Welcome to HighTail Farms, LLC! We're a small farm located in Greensboro, North Carolina. We are dedicated to providing people with ethically raised and humanely processed pastured poultry and sheep, fresh eggs, and raw meat for pet food. We are currently not producing any products for sale.

Please follow the links in the top bar for more information on our products and their availability. Continue reading below for our blog where we detail the adventures of raisin' animals and whatnot.

Saturday, January 12, 2013

Gertrude and Eve - Rescue Goats

A few weeks ago, we got a message asking if we would be interested in taking in a rescue goat. Apparently this female goat was found swimming around a flooded area during Isaac and was being kept at a public barn south of New Orleans. Not long after she was rescued, she gave birth to a set of twins, a male and a female. 

Today we picked up Gertrude and Eve, mother and daughter.  Gertie looks like a much older goat than our adult girls. One side of her udder is completely died up. The other is so long it almost drags the ground. Both sides look like kids have been chewing on them for years, lots of scar tissue.

Eve is about 2 months old and is already almost totally weaned. The male kid, Wall-e, will be going to another farm to act as a companion to an older pygmy female.

 Gertie was very nervous in the car at first, but eventually settled down in the back with her little girl.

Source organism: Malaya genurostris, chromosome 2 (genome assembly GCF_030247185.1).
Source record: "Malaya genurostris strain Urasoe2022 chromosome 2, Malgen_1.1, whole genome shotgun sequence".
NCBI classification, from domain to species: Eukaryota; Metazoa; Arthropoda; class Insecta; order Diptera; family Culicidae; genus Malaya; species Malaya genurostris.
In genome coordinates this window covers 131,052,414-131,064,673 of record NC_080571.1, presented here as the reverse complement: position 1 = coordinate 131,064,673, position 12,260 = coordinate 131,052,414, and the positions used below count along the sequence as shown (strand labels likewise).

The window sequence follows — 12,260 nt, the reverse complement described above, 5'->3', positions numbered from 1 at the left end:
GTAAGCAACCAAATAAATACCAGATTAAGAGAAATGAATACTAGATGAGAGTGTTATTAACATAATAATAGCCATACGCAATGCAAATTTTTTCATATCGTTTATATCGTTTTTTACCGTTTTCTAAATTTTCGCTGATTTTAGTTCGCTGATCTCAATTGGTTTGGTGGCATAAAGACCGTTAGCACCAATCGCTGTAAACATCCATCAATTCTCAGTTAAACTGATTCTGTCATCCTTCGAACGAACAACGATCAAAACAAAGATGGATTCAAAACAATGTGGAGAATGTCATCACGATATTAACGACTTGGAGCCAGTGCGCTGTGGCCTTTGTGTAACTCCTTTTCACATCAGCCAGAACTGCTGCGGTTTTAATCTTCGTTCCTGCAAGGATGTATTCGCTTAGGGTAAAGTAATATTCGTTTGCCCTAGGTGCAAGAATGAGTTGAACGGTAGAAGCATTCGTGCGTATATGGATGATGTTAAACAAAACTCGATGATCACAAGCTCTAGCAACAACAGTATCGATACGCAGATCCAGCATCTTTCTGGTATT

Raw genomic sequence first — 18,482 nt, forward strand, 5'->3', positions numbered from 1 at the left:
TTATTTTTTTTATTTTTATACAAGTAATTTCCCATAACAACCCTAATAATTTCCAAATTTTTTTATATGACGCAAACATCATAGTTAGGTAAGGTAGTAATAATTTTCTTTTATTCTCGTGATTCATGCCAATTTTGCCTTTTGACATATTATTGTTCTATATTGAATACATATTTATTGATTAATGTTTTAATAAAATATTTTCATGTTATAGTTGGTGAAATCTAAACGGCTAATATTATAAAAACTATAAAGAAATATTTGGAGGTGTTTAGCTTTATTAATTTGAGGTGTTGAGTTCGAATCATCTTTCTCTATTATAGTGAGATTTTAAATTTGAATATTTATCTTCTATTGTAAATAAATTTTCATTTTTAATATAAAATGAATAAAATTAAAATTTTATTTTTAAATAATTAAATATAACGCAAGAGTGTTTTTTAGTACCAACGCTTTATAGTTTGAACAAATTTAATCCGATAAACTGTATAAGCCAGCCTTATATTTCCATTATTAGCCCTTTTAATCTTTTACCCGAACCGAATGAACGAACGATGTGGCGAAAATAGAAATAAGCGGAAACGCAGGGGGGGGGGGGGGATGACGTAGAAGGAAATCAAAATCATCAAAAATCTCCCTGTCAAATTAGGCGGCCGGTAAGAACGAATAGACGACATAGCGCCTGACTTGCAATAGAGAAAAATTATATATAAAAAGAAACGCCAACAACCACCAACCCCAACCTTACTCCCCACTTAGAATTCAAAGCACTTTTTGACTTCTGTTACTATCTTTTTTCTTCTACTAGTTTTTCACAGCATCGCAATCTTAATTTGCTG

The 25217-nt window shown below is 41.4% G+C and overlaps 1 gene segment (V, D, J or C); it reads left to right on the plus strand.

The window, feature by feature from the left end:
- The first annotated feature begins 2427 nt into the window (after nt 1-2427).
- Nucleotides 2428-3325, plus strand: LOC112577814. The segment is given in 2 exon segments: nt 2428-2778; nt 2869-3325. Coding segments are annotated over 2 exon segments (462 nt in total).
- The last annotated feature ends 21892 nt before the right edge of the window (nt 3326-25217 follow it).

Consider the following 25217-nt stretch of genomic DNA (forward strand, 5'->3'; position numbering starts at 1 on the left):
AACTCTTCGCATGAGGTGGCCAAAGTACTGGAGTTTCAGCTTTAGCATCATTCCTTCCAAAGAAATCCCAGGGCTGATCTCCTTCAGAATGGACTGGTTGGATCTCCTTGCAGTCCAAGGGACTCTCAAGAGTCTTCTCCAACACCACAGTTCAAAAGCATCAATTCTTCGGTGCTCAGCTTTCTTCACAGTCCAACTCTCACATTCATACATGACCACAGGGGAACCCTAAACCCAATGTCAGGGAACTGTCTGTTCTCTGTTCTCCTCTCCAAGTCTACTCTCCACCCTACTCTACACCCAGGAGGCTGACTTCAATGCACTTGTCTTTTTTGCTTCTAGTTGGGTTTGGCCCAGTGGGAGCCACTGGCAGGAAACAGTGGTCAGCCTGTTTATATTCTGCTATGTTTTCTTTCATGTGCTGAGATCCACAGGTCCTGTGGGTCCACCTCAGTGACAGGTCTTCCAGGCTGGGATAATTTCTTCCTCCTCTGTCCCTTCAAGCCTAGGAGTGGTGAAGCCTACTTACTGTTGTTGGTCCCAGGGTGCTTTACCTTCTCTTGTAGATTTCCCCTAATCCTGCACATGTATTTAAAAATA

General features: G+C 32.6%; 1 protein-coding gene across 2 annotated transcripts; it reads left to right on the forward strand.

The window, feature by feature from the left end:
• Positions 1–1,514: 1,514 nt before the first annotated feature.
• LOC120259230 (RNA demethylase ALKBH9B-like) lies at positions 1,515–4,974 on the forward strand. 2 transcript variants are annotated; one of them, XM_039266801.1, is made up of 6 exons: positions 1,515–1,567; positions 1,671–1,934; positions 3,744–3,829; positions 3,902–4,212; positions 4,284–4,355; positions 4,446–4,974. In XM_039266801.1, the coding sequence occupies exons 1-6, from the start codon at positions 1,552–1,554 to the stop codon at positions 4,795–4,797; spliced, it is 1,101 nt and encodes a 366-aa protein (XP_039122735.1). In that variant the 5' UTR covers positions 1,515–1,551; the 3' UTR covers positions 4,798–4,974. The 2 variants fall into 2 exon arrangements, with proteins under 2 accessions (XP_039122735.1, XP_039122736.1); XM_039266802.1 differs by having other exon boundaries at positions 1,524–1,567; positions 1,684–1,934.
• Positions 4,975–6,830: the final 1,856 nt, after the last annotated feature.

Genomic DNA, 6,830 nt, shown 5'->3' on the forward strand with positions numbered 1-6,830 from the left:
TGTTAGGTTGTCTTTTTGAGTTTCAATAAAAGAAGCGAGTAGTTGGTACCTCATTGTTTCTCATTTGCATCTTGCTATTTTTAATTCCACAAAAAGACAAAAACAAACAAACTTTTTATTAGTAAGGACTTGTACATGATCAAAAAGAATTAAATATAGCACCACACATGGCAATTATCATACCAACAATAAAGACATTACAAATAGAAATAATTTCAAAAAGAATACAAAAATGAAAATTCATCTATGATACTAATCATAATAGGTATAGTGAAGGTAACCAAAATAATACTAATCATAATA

We think she is a Nubian/Boer mix.

And we are really not sure what Eve is going to turn out to be, but she is sweet, friendly, and feels soft as a puppy.

I'd be happy to hear from any of you goat folks out there if you have any breed suggestions.

When we got home, we let Gwen into the yard to meet the new arrivals. Gertrude was not very interested as long as Gwen didn't come anywhere near her udder.

Little Eve and Gwen greeted each other with lots of sniffs. We are hoping that Eve will be a good playmate and friend for our Gwenny.

 Thea and Hunter also came running up to the fence to meet the new goats.

Before long everyone was happily chowing down together.

Before we put the new goats into their backyard pen for the night, we did put Gertie on the milk stand. She was a little nervous and kicky at first on the stand, but before long she settled down to chowing on feed and letting me get down to the business of cleaning (and cleaning and cleaning) and milking the one good side of her udder. We only got about a cup of milk so it may not be worth trying to milk her right now. We'll see once her baby stops nursing entirely if her output improves.

Either way, we are very excited about the newest additions to our herd.


  1. So glad my call needed with y'all getting awesome additions! I have now moved pasts dogs, cats, and hamsters and have helped re-home two sweet lady goats!

    1. They are great goats. Thanks for making that happen!

      Right now they are less than please at being elbowed out of the cozy backyard pen for a whole pile of lambs.

      Hopefully this weekend we can get them out into general population without too much goat drama. It's just like regular drama, only with horns.